Practicing Biblical Equality in the Church

Image: Photo by Sandra Seitamaa on Unsplash
Image: Photo by Sandra Seitamaa on Unsplash

So, you find yourself in a church that is ready to cross the threshold for greater biblical equality, the threshold that emboldens women and empowers women to exercise the gifts God has given to them. What to do?

Graham Hill, in his wonderful new book Holding Up Half the Sky, offers four big practices but the fourth has 15 concrete steps and this post will focus on those 15.

I am aware how difficult this is for many women who have waited, prayed, cried, seen small opportunities develop only to be shut down, talked and talked with other women, talked with those supporting women in ministries, met with pastors to see what can be done, been promised by pastors that changes will occur only to learn nothing changes, cried and prayed and prayed and cried, met some more, moved on to other churches… and it wearies the soul and it grieves the Spirit alive and well in that woman’s bones.

I am aware too that the way forward is not a war or even a battle but taking small steps and not backing up. It is about finding nearly always male advocates who will stand in the gap. It is about pastors who have the courage of their already (more egalitarian) convictions. It is about acting on those convictions.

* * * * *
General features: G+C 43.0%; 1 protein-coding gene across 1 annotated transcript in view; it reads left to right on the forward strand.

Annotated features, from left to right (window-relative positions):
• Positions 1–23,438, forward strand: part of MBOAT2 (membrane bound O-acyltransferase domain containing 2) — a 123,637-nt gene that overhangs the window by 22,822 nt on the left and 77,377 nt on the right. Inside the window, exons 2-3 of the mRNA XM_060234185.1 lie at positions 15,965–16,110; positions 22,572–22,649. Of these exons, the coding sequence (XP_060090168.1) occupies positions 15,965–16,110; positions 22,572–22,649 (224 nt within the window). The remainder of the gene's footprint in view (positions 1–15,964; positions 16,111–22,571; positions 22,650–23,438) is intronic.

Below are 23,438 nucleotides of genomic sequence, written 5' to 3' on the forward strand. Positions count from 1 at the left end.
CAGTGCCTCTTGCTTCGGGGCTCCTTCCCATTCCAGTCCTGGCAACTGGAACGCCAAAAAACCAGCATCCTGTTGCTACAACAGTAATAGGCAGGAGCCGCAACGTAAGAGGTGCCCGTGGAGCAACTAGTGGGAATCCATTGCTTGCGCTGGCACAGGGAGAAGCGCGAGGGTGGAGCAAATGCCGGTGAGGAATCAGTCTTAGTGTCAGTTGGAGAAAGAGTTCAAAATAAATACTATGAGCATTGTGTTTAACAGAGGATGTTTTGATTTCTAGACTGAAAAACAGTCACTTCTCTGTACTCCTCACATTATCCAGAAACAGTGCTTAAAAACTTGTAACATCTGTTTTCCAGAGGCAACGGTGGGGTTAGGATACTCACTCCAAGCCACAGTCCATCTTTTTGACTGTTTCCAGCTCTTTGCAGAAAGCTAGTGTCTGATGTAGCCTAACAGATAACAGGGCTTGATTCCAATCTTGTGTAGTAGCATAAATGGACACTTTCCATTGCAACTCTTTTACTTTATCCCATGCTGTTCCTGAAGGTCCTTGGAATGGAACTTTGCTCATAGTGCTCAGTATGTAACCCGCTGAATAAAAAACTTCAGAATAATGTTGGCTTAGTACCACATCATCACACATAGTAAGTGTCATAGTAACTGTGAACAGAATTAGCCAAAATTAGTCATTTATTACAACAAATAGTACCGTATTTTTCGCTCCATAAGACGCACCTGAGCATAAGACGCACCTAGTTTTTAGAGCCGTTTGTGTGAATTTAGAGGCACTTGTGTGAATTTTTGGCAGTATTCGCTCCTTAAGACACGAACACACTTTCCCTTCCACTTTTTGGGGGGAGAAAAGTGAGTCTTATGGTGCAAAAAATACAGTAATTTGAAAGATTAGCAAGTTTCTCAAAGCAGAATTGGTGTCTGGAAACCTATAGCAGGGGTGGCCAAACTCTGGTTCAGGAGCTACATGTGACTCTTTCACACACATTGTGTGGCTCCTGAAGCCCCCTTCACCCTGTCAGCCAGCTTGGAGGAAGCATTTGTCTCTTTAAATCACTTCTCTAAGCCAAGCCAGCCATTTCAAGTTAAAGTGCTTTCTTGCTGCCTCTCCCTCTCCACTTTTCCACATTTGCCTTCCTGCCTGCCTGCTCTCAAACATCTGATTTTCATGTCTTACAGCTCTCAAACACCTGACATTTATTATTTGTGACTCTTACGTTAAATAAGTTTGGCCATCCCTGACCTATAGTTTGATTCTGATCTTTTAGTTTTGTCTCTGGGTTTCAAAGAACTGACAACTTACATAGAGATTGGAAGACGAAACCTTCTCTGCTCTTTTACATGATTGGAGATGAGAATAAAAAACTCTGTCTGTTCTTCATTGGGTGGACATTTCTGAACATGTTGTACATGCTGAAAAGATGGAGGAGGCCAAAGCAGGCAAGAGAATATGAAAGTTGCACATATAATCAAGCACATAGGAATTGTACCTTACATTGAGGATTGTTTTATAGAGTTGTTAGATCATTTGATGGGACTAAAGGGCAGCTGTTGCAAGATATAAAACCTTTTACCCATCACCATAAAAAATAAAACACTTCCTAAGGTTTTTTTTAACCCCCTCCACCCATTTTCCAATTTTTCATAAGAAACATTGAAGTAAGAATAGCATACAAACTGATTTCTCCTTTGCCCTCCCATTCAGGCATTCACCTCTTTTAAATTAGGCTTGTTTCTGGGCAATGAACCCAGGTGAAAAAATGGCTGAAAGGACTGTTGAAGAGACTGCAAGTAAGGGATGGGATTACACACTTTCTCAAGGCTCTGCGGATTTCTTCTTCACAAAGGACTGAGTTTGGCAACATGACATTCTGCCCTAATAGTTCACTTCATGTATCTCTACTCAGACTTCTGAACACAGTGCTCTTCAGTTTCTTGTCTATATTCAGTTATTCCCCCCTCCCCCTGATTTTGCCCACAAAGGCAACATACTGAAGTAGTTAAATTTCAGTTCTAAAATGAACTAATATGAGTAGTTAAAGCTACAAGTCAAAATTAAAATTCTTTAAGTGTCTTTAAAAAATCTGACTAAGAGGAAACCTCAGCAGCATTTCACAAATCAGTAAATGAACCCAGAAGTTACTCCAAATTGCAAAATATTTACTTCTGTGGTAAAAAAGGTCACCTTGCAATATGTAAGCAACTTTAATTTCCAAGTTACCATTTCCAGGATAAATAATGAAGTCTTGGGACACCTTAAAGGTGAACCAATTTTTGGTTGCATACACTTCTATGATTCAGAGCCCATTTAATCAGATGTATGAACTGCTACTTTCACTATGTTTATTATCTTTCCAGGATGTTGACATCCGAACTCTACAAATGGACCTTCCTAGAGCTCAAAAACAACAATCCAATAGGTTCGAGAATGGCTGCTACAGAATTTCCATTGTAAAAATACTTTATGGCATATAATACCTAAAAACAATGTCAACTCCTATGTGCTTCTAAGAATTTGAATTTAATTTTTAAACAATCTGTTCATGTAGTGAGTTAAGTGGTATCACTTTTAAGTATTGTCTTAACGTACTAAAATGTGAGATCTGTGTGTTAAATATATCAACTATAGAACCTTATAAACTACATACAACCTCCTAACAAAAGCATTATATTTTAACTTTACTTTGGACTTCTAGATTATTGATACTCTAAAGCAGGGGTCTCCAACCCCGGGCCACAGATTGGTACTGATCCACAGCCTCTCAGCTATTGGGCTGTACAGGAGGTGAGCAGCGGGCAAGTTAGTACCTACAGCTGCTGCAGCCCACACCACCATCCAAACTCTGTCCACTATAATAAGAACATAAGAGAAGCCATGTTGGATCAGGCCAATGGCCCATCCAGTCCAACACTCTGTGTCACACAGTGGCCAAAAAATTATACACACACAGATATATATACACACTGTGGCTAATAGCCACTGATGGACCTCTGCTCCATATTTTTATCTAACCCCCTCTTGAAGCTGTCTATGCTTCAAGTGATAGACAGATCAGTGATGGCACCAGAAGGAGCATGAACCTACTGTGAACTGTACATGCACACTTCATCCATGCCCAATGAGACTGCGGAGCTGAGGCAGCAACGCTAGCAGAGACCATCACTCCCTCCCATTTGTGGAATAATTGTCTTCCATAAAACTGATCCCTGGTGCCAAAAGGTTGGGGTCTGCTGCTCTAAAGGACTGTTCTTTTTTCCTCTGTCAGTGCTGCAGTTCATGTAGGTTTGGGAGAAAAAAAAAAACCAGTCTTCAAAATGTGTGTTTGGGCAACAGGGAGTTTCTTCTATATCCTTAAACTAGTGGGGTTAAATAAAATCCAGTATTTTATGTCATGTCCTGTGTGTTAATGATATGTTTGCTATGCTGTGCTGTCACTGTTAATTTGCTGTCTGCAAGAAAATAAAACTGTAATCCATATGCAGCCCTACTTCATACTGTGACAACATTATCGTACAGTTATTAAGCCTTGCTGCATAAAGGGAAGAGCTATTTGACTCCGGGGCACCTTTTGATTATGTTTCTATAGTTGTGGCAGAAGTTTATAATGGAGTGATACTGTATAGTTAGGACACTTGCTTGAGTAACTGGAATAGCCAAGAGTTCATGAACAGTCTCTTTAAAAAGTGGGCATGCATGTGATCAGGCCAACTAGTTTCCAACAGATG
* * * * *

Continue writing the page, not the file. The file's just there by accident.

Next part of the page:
It is about studying (as I say in Blue Parakeet) What Did Women Do in the Bible, it is about finding the stories of women in the Bible to see what they did, and it is about encouraging churches to do as the Bible did.

Before I get to Graham Hill’s big points, I want to mention a few new books on this topic, and call your attention especially to a new academic book coming by William Witt that will deconstruct the so-called complementarian position (it is hierarchical, as Russell Moore and others have admitted, and it is patriarchal) as something not so historic and not at all historical when it comes to the Bible. Witt’s book is called Icons of Christ: A Biblical and Systematic Theology for Women’s Ordination.

Click here to read more.
Source: Christianity Today